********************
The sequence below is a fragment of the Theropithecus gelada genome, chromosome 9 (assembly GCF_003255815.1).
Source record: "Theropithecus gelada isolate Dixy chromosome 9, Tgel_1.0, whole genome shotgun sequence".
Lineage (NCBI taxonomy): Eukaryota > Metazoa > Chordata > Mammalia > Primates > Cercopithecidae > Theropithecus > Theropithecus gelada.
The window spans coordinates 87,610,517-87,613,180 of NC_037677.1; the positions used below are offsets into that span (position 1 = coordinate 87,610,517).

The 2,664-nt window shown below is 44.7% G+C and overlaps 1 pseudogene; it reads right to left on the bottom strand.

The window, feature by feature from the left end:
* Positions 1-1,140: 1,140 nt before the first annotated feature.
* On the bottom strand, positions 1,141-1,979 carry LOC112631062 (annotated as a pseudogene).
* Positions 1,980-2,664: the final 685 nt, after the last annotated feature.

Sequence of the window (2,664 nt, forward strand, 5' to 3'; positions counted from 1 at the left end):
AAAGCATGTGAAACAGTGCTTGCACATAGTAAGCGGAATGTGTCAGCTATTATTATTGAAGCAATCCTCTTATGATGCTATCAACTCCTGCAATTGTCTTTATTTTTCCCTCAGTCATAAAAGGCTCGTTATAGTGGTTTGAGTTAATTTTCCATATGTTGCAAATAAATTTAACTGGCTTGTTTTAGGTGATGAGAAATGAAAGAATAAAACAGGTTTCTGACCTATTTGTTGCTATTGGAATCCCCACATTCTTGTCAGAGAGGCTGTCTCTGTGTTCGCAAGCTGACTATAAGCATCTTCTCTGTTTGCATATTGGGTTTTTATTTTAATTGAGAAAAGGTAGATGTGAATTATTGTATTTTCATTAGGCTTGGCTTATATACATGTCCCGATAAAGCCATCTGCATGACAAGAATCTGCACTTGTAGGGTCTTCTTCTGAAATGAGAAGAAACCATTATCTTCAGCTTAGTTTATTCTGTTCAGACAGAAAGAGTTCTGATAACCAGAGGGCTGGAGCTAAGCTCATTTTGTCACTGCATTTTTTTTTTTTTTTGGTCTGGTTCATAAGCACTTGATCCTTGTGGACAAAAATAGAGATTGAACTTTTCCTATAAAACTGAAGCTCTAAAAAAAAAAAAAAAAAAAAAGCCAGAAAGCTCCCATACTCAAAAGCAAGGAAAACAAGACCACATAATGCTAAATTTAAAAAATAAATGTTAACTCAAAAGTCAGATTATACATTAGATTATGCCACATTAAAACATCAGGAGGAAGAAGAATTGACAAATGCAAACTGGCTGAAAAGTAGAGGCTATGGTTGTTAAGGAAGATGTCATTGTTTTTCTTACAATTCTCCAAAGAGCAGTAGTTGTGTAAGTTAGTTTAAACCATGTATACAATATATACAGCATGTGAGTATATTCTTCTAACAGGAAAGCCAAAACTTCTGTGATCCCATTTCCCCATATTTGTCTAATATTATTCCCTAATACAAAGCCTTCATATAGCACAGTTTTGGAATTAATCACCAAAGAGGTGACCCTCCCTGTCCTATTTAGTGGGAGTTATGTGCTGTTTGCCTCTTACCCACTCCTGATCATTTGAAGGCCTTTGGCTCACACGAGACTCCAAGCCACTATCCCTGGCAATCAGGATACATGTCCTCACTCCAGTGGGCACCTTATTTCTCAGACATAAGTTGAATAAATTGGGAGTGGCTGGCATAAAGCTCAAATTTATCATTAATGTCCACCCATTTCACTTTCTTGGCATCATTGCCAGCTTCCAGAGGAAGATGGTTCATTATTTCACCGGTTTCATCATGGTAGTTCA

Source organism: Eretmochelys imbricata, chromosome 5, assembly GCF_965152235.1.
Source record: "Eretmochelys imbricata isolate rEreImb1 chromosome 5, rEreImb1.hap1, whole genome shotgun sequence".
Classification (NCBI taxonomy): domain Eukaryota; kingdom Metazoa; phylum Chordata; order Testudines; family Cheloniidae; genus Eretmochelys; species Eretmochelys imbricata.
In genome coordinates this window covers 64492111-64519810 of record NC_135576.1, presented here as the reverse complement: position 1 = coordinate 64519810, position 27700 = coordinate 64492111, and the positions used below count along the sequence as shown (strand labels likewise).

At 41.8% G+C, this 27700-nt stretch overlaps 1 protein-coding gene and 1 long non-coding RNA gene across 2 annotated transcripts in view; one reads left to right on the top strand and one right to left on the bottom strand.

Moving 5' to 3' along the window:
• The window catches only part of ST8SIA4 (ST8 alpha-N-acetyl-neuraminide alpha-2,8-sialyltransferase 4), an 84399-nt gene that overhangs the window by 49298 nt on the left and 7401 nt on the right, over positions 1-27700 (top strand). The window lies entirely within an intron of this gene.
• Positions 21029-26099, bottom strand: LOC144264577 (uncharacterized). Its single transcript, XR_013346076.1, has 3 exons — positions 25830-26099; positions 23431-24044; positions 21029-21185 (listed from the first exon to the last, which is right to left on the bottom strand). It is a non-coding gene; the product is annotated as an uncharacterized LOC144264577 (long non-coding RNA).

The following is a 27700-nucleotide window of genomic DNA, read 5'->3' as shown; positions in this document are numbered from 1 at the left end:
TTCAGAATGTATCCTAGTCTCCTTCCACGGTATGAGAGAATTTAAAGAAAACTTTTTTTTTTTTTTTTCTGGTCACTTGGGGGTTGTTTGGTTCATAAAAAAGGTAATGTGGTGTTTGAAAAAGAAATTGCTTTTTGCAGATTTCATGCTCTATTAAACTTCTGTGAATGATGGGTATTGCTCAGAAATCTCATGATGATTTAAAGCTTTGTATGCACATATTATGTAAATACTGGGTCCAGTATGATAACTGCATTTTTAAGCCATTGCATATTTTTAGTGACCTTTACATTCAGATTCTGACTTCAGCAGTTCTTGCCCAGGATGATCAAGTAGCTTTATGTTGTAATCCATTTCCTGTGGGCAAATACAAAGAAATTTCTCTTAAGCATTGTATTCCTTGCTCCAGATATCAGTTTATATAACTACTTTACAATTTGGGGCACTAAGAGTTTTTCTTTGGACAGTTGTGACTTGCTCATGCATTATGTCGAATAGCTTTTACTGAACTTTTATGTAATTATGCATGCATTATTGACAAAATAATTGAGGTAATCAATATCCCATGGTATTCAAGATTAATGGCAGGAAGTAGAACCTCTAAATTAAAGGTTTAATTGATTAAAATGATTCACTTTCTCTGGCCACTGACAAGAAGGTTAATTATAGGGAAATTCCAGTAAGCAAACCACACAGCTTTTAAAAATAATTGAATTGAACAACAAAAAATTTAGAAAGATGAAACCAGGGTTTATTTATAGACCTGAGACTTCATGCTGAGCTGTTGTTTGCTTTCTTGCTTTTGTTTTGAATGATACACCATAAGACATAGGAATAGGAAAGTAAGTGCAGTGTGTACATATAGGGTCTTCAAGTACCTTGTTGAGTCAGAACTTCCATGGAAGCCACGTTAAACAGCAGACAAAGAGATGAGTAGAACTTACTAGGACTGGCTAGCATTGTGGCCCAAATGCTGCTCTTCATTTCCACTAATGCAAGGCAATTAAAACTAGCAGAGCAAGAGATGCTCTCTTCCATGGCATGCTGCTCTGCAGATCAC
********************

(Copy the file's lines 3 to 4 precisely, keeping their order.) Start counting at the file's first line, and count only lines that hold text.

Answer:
Lineage (NCBI taxonomy): Eukaryota > Metazoa > Chordata > Mammalia > Primates > Cercopithecidae > Theropithecus > Theropithecus gelada.
The window spans coordinates 87,610,517-87,613,180 of NC_037677.1; the positions used below are offsets into that span (position 1 = coordinate 87,610,517).